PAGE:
Tuesday, August 17, 2010
West Lothian House No More!
It's the end of an era in Livingston as the old Council HQ, West Lothian House, is being systematically demolished as I write. The photo was taken at around 3 this afternoon. I have to say that it's one of the ugliest, most unimaginatively designed buildings ever so I certainly won't miss its soulless presence on Almondvale Boulevard. However, I've had good memories in that building - of various meetings (and excellent buffets) with the highly efficient and well regarded elections staff. It was much nicer inside than out - and you had the added benefit, a bit like the Scottish Parliament, that if you were in it, you couldn't see the outside.
Those staff now operate in a glittering new HQ which was built, much to my annoyance, on a patch of parkland Anna and I used to call Teletubbyland because of its lumps and bumps being very similar to the landscape in that programme.
Apparently one of the delights we will get in place of West Lothian House is a Primark which to be honest is no earthly use to me. I want an Evans back. On the bright side, elsewhere in the town, a Sainsbury's is opening before Christmas.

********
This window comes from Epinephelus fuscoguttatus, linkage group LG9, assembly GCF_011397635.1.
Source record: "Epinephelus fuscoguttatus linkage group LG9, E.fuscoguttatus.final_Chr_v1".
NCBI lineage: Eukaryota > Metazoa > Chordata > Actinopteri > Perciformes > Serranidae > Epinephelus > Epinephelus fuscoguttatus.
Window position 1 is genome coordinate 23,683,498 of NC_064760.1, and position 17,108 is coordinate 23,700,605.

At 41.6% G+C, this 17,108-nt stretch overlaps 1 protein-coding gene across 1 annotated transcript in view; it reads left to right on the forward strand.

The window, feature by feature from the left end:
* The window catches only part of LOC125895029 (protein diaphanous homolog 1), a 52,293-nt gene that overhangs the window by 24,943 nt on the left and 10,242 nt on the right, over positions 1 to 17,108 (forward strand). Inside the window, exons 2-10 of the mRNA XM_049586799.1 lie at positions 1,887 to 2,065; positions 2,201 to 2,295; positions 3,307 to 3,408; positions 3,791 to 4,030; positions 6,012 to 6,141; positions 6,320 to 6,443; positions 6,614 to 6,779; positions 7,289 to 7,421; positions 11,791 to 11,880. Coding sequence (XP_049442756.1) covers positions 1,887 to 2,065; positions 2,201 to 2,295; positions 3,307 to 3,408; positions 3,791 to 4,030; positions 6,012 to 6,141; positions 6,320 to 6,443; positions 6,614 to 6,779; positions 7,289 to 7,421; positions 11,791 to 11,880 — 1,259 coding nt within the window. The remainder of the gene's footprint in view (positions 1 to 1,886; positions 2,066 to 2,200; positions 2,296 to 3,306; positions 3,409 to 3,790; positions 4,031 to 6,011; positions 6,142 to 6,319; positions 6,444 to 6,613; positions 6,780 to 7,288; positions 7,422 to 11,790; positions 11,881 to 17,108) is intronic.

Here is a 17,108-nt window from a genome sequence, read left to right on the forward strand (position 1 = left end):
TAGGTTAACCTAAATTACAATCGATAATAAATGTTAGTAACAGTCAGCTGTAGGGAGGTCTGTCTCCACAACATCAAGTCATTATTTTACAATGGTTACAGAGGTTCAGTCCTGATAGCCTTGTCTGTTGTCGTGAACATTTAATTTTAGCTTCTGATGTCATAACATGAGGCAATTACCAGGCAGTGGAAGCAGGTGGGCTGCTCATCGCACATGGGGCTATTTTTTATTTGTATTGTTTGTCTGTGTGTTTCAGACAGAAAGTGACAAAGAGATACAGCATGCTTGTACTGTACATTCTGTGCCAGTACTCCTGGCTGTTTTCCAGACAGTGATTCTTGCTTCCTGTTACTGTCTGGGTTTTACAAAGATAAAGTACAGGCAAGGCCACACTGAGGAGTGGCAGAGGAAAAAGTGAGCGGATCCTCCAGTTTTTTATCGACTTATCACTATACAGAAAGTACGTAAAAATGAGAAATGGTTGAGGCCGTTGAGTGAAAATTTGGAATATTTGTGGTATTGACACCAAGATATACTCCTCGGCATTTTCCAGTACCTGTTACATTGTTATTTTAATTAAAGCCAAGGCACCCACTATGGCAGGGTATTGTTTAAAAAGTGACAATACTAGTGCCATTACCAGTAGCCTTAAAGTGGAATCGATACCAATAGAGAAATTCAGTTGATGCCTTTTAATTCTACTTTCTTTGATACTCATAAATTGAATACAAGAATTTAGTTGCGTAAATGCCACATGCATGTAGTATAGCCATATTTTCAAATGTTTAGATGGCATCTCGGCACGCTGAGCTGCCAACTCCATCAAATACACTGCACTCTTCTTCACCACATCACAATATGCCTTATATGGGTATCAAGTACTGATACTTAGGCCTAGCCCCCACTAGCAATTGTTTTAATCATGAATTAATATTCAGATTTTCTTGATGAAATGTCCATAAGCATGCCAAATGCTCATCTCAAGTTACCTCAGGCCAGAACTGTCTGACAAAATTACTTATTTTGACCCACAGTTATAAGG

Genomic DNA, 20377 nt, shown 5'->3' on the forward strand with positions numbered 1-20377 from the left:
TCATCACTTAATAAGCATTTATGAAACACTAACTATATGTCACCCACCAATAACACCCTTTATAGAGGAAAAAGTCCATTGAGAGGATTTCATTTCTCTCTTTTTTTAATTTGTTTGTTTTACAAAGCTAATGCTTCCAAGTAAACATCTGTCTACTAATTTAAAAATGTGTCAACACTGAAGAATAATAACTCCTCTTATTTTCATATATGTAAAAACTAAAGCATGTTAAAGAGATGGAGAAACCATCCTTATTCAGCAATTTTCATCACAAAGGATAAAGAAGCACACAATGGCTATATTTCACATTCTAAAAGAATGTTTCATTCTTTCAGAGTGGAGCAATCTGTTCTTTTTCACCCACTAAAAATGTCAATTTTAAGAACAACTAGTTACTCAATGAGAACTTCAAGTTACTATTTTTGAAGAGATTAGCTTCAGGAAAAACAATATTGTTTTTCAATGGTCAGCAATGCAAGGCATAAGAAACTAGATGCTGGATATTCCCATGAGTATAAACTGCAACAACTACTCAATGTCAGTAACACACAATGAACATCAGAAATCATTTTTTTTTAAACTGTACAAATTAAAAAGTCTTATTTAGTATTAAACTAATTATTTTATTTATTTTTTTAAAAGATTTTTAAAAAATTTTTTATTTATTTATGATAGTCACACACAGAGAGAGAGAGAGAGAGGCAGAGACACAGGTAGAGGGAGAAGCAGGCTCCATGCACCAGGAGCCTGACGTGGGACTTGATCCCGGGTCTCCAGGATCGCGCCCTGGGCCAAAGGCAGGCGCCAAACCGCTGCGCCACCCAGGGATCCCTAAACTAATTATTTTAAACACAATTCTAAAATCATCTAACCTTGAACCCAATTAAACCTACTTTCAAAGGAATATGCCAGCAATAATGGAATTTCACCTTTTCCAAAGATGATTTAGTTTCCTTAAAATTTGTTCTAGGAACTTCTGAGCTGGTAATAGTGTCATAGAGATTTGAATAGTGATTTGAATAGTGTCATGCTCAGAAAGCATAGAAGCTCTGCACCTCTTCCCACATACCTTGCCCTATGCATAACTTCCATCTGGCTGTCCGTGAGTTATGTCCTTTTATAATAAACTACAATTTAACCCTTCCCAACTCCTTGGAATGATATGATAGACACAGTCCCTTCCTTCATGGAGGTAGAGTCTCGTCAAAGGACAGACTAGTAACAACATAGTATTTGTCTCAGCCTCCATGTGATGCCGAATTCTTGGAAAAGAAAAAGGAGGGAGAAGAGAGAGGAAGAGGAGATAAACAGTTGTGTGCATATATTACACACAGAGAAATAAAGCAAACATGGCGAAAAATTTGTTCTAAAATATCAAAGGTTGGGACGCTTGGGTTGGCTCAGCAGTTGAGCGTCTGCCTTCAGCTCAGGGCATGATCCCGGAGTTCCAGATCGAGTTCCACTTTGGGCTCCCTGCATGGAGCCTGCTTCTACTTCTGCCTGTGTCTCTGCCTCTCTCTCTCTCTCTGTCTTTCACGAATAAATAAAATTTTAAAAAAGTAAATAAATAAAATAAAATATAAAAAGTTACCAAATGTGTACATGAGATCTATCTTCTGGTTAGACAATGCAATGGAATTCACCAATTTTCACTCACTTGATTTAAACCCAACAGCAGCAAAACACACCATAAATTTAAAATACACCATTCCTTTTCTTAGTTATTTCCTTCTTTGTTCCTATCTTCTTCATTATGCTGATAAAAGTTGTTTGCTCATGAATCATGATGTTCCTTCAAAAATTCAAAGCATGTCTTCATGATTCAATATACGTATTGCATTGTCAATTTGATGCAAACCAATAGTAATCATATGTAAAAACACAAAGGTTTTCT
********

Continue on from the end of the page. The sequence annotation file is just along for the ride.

I can hardly believe the development that's taken place in Livingston in the decade we've lived here. When we arrived, there was no cinema and hardly anywhere to eat in the centre of town with a reasonable, but not spectacular selection of shops. Now, we have a huge Wal-Mart (which I try to avoid on account of it being them), 3 shopping centres of not necessarily complementary designs, a Debenhams, Marks and Spencer, Matalan, a cinema, Wagamama and various other restaurants, and a Toys R Us. To my great delight we now have a Waterstone's. To have a place without a decent bookshop is just plain wrong and it took until the end of 2008 for that to come along.
I do love living in Livingston. We've made loads of friends here and it has loads of amenities as well as being convenient for Edinburgh, Glasgow, Stirling, Perth and Fife. The demolition of West Lothian House is a further dismantling of the 60s concrete jungle and another welcome step into the 21st century.